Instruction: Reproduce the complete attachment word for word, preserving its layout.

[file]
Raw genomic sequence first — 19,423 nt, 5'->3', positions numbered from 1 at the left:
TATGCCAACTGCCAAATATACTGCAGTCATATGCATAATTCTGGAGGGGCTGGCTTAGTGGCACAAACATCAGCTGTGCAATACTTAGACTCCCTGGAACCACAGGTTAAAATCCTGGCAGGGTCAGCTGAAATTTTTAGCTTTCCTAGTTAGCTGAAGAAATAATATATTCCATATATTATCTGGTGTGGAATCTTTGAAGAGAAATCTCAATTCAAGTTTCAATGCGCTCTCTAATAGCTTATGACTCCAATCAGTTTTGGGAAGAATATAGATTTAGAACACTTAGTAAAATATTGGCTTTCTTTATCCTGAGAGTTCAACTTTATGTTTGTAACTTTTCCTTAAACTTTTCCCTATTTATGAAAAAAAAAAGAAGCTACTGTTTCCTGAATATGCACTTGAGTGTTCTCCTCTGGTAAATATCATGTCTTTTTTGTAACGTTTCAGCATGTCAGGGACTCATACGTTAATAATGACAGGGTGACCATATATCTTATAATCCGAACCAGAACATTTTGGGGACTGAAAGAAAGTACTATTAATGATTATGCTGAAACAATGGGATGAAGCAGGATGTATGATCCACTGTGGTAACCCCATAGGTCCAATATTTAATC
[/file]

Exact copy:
Raw genomic sequence first — 19,423 nt, 5'->3', positions numbered from 1 at the left:
TATGCCAACTGCCAAATATACTGCAGTCATATGCATAATTCTGGAGGGGCTGGCTTAGTGGCACAAACATCAGCTGTGCAATACTTAGACTCCCTGGAACCACAGGTTAAAATCCTGGCAGGGTCAGCTGAAATTTTTAGCTTTCCTAGTTAGCTGAAGAAATAATATATTCCATATATTATCTGGTGTGGAATCTTTGAAGAGAAATCTCAATTCAAGTTTCAATGCGCTCTCTAATAGCTTATGACTCCAATCAGTTTTGGGAAGAATATAGATTTAGAACACTTAGTAAAATATTGGCTTTCTTTATCCTGAGAGTTCAACTTTATGTTTGTAACTTTTCCTTAAACTTTTCCCTATTTATGAAAAAAAAAAGAAGCTACTGTTTCCTGAATATGCACTTGAGTGTTCTCCTCTGGTAAATATCATGTCTTTTTTGTAACGTTTCAGCATGTCAGGGACTCATACGTTAATAATGACAGGGTGACCATATATCTTATAATCCGAACCAGAACATTTTGGGGACTGAAAGAAAGTACTATTAATGATTATGCTGAAACAATGGGATGAAGCAGGATGTATGATCCACTGTGGTAACCCCATAGGTCCAATATTTAATC